Someone may take an article from the newspaper and ask people what they think and what they want to contribute to help the brain work without stress. It is followed with light exercise using music, chairs, yoga, stretching, gardening, arts and crafts and health talks. There are also activities involving singing, hula, making music and dancing, knitting, crocheting, sewing and painting.
The volunteers can shape activities, but most of all, Jay said they need a giving and loving heart. They need to be positive and bring something beautiful
Jay wants an atmosphere where people feel cared-for in a place where no one is more important than anyone else. She would only require an assessment and a doctor’s approval for light exercise.
To keep costs low, Jay is looking for grant support; the fee is $65 to $125 per person. It’s a small cost to keep mom or dad in a state of mind to remain in their homes, Jay said.
Helen Mattingly, a home health care giver with Loving Care Kaua‘i, said she refers clients to the program when she believes they would benefit from activities to keep the mind stimulated.
“It is highly recommended as far as I am concerned,” Mattingly said. “There are so many people out there that need help.”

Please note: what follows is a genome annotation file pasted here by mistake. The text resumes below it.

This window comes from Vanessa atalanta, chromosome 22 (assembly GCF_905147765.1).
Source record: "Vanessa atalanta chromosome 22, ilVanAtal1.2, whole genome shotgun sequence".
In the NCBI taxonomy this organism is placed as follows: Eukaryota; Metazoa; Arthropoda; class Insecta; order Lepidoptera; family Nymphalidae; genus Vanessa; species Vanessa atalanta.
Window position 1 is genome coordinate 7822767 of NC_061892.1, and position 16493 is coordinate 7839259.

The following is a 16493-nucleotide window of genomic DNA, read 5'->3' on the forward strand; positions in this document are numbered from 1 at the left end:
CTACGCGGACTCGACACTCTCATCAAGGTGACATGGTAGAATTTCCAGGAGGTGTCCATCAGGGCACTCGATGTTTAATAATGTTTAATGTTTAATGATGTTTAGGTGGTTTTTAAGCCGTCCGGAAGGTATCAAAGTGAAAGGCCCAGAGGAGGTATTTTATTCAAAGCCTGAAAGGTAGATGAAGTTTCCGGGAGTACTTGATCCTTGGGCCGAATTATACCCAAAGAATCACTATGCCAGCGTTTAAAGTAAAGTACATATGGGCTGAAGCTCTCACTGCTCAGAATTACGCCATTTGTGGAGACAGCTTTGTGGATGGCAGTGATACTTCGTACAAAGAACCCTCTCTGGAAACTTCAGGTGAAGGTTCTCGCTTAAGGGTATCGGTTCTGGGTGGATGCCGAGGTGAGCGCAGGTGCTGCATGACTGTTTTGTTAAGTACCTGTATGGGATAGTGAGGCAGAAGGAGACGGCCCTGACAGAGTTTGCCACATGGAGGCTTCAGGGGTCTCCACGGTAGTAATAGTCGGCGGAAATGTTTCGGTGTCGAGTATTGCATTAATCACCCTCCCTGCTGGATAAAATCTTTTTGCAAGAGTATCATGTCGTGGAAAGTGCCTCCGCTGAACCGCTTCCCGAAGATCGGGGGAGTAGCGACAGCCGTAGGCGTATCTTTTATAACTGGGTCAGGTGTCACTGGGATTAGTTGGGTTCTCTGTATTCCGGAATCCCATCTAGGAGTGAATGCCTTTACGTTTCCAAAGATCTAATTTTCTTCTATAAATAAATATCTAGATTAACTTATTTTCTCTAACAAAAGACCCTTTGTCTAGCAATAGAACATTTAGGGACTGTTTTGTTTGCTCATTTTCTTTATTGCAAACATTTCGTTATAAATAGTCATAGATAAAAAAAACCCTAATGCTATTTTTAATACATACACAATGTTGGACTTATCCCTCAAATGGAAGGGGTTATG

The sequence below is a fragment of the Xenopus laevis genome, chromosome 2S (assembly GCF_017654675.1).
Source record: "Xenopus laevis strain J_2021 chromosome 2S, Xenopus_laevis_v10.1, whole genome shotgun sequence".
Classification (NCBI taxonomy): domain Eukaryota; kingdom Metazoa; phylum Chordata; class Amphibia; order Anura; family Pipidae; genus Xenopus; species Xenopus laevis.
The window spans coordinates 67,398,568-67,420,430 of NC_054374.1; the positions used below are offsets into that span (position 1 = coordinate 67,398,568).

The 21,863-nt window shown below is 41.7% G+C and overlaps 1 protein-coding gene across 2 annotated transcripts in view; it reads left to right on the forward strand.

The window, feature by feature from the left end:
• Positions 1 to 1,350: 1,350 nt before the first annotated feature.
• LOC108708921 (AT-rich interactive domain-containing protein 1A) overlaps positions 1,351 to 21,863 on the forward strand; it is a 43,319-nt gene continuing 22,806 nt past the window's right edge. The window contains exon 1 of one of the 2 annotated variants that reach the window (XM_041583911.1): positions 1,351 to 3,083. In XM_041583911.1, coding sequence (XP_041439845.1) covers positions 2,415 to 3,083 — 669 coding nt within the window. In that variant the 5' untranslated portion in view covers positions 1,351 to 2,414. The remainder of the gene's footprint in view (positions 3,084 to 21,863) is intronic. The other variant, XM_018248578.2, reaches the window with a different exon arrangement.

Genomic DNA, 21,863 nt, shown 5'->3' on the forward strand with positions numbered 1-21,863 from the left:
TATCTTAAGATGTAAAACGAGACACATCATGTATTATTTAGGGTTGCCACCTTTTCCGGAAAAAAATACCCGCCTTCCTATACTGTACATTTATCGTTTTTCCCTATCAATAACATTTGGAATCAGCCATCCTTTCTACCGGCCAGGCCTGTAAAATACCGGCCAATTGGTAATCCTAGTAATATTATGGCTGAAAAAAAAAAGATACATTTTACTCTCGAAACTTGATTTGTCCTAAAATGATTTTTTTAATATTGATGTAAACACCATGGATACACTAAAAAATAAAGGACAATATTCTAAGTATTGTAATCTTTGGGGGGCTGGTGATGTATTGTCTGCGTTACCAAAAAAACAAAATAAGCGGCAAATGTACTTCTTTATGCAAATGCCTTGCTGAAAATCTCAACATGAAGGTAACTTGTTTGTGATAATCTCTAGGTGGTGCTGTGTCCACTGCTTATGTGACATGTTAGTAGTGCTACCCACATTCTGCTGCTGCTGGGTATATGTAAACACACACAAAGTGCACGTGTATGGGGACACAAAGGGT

Mattingly would like to see youth groups get involved as well. She said it would be mutually beneficial for young people to meet with the elderly at the Community Center to hear their stories.
Elderly people who suffer from dementia and other brain ailments often turn over power of attorney to their children. Mattingly said this is fine, but today there are more vulnerable seniors being taken advantage of by their own families.
Caregivers and programs such as Jay’s will help identify victims of physical or other types of abuse and make the appropriate referrals, Mattingly said.
“What isn’t love is a call for love and what isn’t love is fear,” Jay said.
Find out more at www.elderdaynorthshore.com.
• Tom LaVenture, staff writer, can be reached at 245-3681 (ext. 224) or email@example.com.